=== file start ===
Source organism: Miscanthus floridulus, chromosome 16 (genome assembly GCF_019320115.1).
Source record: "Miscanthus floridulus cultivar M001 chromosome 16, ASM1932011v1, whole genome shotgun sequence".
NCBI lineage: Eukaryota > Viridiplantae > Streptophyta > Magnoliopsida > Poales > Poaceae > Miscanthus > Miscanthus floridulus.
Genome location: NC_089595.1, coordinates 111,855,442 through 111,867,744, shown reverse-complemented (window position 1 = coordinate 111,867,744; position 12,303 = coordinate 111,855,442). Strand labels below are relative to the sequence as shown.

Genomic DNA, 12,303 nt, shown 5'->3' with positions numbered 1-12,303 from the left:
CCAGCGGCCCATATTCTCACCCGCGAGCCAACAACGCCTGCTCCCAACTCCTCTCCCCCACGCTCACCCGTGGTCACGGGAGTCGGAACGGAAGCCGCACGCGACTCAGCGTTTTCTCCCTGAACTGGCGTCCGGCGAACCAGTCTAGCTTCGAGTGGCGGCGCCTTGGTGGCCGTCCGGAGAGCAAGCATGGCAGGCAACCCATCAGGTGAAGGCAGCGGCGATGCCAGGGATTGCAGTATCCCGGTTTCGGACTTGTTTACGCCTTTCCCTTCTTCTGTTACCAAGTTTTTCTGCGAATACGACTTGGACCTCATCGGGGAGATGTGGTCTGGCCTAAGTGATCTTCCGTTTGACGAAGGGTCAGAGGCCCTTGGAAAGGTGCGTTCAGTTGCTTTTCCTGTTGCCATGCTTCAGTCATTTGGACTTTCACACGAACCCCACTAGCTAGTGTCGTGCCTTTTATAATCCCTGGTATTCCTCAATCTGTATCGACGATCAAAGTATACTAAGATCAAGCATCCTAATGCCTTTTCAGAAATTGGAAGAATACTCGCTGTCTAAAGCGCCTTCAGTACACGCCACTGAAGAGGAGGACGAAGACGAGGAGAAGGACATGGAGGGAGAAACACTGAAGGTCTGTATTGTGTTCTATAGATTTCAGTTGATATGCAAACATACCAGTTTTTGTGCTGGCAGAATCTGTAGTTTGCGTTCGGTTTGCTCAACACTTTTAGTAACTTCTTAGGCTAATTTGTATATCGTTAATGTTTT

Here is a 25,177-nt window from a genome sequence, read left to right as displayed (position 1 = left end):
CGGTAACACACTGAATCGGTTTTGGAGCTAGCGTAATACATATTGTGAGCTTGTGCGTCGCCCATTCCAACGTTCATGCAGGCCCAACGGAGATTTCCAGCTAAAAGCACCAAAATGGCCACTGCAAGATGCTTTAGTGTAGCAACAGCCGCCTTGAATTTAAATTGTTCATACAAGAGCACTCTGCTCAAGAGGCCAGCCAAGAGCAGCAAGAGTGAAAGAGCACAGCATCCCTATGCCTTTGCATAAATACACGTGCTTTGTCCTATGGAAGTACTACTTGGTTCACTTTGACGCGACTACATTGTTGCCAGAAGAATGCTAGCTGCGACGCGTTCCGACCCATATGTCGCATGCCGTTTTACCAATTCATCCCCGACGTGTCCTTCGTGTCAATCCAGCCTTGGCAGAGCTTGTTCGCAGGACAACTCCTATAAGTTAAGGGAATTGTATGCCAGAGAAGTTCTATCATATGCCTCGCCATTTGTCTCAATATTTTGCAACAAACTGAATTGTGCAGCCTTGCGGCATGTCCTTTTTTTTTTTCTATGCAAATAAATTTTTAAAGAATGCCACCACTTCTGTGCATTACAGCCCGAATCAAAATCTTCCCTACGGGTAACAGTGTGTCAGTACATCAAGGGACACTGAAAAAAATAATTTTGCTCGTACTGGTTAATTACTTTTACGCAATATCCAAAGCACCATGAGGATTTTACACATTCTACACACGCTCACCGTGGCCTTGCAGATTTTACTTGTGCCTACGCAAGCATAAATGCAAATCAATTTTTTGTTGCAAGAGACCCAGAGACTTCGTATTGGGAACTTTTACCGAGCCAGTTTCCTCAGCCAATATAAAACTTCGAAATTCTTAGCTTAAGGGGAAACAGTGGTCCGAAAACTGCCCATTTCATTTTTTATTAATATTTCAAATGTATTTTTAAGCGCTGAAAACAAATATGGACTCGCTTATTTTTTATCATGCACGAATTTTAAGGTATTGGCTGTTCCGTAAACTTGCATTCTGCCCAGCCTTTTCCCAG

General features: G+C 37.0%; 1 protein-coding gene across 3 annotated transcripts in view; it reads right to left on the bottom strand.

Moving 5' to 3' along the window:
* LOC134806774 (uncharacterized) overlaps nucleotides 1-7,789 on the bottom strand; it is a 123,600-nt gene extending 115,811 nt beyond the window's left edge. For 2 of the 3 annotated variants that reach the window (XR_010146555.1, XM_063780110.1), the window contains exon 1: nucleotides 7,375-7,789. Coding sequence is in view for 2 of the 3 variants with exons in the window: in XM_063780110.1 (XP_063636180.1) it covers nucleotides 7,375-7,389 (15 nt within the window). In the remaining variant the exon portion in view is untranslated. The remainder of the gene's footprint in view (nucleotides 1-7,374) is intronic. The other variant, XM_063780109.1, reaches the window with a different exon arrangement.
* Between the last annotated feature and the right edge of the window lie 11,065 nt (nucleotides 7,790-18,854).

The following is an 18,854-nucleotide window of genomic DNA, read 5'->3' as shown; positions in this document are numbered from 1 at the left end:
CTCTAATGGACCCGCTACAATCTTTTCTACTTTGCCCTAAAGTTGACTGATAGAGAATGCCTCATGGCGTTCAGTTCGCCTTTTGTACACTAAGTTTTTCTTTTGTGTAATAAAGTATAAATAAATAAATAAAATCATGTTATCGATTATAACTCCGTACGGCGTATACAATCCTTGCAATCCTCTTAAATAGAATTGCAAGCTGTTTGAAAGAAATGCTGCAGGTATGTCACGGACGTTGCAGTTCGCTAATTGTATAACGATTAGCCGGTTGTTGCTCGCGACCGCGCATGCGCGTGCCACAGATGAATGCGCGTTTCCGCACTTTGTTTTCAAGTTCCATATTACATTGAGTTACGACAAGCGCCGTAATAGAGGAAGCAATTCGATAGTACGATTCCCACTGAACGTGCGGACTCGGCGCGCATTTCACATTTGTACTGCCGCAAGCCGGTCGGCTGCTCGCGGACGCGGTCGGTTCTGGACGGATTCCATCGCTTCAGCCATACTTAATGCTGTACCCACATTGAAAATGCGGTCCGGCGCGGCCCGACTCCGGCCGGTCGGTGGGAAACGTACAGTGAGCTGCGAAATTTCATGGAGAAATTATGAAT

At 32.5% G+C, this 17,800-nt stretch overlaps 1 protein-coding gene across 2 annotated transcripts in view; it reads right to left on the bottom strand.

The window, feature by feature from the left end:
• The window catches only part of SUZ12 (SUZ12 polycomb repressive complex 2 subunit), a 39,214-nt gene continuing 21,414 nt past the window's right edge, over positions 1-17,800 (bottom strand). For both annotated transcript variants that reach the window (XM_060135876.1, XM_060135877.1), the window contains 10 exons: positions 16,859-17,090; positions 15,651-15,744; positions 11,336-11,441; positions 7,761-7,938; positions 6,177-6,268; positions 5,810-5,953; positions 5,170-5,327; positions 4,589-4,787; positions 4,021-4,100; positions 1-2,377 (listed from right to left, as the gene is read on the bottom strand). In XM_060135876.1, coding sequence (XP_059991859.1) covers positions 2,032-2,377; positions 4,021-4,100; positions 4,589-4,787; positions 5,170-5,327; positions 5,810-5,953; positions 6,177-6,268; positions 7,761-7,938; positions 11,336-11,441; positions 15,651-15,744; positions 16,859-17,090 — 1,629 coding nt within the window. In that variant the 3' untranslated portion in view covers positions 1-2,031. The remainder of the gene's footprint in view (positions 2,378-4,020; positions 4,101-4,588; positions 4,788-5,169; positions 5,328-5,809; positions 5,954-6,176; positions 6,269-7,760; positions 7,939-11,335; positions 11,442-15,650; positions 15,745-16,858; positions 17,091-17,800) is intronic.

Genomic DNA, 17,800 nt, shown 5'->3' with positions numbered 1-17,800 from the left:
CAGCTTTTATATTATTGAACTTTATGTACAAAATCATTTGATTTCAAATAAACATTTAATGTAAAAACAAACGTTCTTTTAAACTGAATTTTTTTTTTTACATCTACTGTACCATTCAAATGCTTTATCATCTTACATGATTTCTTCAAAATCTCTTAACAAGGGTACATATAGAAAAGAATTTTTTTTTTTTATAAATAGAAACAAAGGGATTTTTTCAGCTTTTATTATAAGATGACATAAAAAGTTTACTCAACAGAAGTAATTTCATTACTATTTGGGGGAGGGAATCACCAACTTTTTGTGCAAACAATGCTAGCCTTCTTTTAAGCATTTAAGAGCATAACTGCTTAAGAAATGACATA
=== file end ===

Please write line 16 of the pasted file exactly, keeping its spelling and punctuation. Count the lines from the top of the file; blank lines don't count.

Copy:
The window, feature by feature from the left end: